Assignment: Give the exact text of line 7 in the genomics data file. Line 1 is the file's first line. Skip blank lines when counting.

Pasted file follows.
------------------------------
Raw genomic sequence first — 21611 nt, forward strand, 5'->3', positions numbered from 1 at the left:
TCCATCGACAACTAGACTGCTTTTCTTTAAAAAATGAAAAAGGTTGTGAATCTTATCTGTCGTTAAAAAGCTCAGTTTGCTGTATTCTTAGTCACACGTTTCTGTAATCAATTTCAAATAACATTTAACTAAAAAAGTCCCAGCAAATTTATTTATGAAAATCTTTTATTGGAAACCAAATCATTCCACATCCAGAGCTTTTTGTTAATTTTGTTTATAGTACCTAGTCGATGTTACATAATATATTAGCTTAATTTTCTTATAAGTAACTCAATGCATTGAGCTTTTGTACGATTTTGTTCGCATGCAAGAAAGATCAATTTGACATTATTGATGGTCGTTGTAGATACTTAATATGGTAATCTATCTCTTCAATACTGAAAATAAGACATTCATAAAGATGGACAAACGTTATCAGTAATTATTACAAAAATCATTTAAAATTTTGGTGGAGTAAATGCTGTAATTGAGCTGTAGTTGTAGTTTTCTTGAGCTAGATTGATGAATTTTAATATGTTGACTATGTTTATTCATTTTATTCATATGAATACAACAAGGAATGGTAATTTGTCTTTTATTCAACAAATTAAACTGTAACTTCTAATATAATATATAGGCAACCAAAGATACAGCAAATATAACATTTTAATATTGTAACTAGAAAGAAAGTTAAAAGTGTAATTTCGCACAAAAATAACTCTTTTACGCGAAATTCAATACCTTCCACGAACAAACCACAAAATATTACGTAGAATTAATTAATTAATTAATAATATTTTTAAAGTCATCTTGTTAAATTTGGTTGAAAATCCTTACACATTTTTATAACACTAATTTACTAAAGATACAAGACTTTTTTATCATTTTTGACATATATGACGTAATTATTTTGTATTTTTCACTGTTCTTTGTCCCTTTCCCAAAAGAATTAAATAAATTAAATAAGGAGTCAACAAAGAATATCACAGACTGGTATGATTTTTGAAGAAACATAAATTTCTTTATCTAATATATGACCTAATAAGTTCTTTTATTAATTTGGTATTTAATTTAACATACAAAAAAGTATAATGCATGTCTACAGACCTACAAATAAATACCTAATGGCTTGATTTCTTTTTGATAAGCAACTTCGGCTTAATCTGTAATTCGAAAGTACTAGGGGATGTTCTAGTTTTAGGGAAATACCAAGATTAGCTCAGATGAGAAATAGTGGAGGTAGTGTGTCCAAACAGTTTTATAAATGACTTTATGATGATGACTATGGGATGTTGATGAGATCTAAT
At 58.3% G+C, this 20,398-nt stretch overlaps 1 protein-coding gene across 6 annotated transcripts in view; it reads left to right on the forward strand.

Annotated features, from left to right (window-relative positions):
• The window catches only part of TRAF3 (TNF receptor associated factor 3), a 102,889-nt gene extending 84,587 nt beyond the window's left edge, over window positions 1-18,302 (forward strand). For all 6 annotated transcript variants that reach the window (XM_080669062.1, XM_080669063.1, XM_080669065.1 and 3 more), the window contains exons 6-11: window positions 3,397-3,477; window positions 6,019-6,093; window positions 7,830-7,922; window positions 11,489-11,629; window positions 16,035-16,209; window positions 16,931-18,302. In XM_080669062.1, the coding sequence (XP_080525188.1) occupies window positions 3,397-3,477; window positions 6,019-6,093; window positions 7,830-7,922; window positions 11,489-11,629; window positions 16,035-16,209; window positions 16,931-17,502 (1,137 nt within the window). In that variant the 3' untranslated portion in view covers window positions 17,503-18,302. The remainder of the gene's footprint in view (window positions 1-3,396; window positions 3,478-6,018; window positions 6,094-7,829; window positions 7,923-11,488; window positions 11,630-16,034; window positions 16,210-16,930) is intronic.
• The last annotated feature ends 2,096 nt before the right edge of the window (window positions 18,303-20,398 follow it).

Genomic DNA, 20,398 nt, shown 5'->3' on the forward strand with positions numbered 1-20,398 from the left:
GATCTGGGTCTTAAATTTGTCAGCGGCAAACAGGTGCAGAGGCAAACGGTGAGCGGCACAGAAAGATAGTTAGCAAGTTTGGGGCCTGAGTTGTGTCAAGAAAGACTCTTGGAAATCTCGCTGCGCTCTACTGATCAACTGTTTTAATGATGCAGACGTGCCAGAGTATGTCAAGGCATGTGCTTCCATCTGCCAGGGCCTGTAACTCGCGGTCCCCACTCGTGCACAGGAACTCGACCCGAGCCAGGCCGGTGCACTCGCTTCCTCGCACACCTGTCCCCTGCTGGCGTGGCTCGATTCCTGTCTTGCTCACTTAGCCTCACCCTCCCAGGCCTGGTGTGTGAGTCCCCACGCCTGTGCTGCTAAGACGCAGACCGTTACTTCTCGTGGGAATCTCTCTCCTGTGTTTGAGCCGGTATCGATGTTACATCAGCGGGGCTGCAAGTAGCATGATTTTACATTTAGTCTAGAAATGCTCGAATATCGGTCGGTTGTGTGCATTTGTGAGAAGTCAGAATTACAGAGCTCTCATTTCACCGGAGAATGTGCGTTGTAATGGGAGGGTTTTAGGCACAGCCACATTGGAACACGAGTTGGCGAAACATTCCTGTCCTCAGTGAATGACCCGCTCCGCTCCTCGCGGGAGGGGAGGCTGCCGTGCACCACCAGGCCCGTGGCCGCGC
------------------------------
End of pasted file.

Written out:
Genomic DNA, 20,398 nt, shown 5'->3' on the forward strand with positions numbered 1-20,398 from the left: